What, you mean you haven’t seen The Princess Bride? What has this world coming to? In determining the degree of insanity involved in this cookie recipe, I wanted to be able to make a comparison to some other well-known insanity. Maybe it’s not so well-known, but the first thing that came to mind, was the cliffs of insanity, from The Princess Bride, only my second favorite movie of all time, after The 5000 Fingers of Doctor T. I guess obscurity is its own reward.
So why are these cookies so insane? They’re just shortbread. Shortbread made with matcha (green tea) powder. Covered with condensed milk caramel. Boiled down to be really brown and toasty. Coated with dark chocolate. Deep, dark chocolate. Is that so insane? Fine, forget you, sanity, I’m going with the cookies.
Wait, what does Warren Buffett have to do with it? (Admit it, you thought I’d forgotten about him or that it was simply another facet of the insanity factor). Warren Buffett, in case you haven’t picked up a newspaper or checked in on FB or anywhere else for about a million years, is a well-known billionaire. In the UK, a popular sweet composed of a layer of shortbread, a layer of condensed milk caramel, and a layer of chocolate, is known as “Millionaire’s Shortbread.” These cookies, inspired by those cookies, are so rich, so ever so much only more so, that I want to call them “Billionaire’s Shortbread.” If Warren Buffett wants some, I will gladly send him some.
O.K., you can relax, the long-winded portion of this post (or some of it) is over, and I’ll get to the main event. Why I made these cookies and, alright already, the recipe.
Why did I make these cookies?* Because I loooove them so much! No, seriously, they’re very, very good. Or at least I think so. The long and winding road of inspiration goes back about three years to an event at my kid’s school, an event for which I decided to bring these cookies, http://smittenkitchen.com/blog/2007/02/green-dreams/, found along the wayside of my web-based meanderings. I love Smitten Kitchen, http://smittenkitchen.com/, and Deb Perelman is a genius and a saint, but when I made the dough, it seemed very dry. So I threw in
a ton of somewhat more butter to make it better (just like Betty and her batter—if you’ve heard of her, you must be O.L.D., like me). The butter helped, but it was hard to roll out. However…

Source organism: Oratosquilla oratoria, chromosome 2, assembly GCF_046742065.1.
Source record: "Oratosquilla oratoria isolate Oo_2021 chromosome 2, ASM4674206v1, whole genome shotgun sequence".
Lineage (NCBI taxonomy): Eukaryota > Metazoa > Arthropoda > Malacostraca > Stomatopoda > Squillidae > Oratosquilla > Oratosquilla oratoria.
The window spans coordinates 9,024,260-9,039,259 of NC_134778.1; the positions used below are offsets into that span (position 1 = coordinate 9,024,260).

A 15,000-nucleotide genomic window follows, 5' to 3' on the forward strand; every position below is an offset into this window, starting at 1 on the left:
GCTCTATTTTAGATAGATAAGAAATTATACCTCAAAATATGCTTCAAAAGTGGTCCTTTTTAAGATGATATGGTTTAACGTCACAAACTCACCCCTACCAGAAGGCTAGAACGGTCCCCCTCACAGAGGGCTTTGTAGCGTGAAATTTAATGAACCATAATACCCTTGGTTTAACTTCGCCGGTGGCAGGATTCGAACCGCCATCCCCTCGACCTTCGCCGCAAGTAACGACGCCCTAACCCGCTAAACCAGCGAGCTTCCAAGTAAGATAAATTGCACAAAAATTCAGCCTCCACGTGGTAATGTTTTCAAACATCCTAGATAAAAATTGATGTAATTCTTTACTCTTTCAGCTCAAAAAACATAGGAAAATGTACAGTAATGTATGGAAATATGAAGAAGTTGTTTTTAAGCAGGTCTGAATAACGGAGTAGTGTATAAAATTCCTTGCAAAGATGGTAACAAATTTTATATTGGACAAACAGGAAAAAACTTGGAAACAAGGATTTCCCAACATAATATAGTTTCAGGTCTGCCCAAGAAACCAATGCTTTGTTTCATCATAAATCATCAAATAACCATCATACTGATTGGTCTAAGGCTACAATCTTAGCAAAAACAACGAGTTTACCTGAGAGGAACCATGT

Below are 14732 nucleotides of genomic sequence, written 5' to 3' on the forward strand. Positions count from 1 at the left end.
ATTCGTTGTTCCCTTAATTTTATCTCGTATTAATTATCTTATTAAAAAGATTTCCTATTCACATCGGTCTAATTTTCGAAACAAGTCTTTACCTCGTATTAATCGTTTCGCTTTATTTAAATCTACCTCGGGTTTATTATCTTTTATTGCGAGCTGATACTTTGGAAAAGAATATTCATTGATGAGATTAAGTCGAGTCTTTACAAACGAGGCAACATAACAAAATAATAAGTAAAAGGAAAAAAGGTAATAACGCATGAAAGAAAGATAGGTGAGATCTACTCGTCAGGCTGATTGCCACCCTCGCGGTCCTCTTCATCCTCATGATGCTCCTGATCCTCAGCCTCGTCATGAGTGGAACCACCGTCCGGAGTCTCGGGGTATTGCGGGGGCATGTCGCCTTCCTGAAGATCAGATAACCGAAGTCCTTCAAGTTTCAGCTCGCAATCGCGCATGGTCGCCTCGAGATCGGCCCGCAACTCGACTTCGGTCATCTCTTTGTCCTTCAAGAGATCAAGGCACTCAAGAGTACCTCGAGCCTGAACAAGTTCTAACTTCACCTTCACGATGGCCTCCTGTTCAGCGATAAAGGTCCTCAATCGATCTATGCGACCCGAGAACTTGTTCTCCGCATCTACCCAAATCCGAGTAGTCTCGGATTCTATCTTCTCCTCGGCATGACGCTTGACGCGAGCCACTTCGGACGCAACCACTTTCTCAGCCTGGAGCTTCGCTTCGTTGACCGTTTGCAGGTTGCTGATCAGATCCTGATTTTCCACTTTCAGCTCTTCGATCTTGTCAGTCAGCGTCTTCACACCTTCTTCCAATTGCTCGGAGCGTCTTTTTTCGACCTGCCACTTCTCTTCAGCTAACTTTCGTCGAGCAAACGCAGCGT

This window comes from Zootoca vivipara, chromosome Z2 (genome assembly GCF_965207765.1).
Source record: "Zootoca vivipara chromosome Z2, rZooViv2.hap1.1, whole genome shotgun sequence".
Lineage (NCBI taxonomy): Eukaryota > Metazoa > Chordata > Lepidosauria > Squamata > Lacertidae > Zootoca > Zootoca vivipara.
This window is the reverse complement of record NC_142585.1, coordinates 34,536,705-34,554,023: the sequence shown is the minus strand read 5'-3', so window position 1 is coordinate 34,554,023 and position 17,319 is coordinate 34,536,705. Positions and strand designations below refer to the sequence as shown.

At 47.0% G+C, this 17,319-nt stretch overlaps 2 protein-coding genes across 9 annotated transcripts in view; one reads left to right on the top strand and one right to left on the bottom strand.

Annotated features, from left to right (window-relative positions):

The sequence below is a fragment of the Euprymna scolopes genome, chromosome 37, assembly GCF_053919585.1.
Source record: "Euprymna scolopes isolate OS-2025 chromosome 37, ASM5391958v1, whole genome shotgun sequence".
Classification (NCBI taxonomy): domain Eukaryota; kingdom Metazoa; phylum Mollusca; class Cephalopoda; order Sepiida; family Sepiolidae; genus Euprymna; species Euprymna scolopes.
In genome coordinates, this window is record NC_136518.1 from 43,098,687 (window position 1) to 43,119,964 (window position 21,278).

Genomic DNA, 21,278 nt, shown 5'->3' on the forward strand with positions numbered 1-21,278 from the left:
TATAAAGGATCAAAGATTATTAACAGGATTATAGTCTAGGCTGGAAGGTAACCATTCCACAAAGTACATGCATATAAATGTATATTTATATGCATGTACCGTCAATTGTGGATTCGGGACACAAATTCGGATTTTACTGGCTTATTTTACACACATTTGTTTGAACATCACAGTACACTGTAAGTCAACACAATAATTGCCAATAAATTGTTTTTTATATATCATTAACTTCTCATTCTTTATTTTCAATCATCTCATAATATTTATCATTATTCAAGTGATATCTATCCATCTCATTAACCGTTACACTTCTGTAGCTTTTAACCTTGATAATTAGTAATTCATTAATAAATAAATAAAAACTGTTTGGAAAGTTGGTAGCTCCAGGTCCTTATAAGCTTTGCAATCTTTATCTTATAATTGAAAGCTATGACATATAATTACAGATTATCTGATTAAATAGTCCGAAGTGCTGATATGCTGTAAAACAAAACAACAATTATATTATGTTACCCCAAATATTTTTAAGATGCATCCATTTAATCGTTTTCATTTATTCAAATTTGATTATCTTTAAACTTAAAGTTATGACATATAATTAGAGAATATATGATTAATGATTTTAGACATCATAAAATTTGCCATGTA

Yet another obsession, yearning to breathe free, was my love of a locally made sweet, Claire’s Squares, a version of, you guessed it, Millionaire’s Shortbread. I had already been trying (with only marginal success) to reproduce these at home. Inspiration struck—I have yet to recover—what would happen if I made this using green tea shortbread? The answer, my friends, is blowing in the wind, the answer…sorry, wrong post. The answer is in the recipe and the proof is in the pudding, or, in this case, in the shortbread.
Bake, eat, enjoy.
Green Tea Millionaire’s Shortbread
2 cups / 250 grams unbleached flour
1/4 cup /31 grams cornstarch
1/2 tsp. salt
1/2 + cup / 70 grams powdered sugar
3 tbsp. / 18 grams matcha (green tea powder)
18.75 tbsp. / 260 grams unsalted** butter, softened
3/8 cup / 75 grams granulated sugar
1 large egg yolk
1/2 tsp vanilla extract
4 oz. (1/2+ cup packed) / 113 grams dark brown sugar
2 tbsp. / 40 grams Lyle’s golden syrup
4 oz. / 113 grams butter (salted is ok!)
1/2 – 14 oz. tin / 195 grams sweetened condensed milk
1/2 tsp. salt
+ 6–8 oz. /168–224 grams bittersweet chocolate feves or chopped chocolate (you can also use chocolate chips, milk or semi-sweet chocolate—whatever you prefer)
Preheat oven to 325° F. Butter a 9 x 9 baking dish and line with parchment paper, leaving an inch or so overhang. Butter the parchment paper. Whisk dry ingredients together. Cream butter until smooth and then add the granulated sugar and mix until well combined and fluffy. Add the egg yolk and vanilla extract and mix until combined. Scrape down the bowl and then add the dry ingredients and mix until just combined. Press into the prepared baking dish to make a smooth layer and bake until it firms up to the touch or is very slightly browned, about 25 minutes.
In a medium sauce pan, cook the brown sugar and golden syrup until it begins to bubble and caramelize. Add the butter and stir until well-blended, then the condensed milk and cook at medium low heat for 5–7 minutes until the mixture has thickened.
Spread the caramel over the shortbread in an even layer and return to the oven for 5–10 minutes.
Once out of the oven, sprinkle the feves or chocolate chips over the top and let sit for about 5 minutes before smoothing it over the top with an offset spatula. You can also use tempered chocolate (I did not have good success with tempering the chocolate for the cookies that I shipped; they still tasted great, but you can see in the pictures that the tempering was strange. However, I subsequently found these great instructions on Alice Medrich’s website: http://alicemedrich.com/category/chocolate/tempering-chocolate/.
Let cool completely in the pan—refrigerating for a short time is not a bad idea—before using the parchment overhang to remove it from the pan. Using a hot knife***, slice into as many squares as you like; it’s very rich so 1″ squares are a good size for a cookie tray, or 2″ squares for eating singly.
** You can also use high-quality salted butter in the shortbread dough.
*** I pour boiling water over the knife, wipe it completely dry and then wipe with paper towels between each cut. I repeat the boiling water as necessary.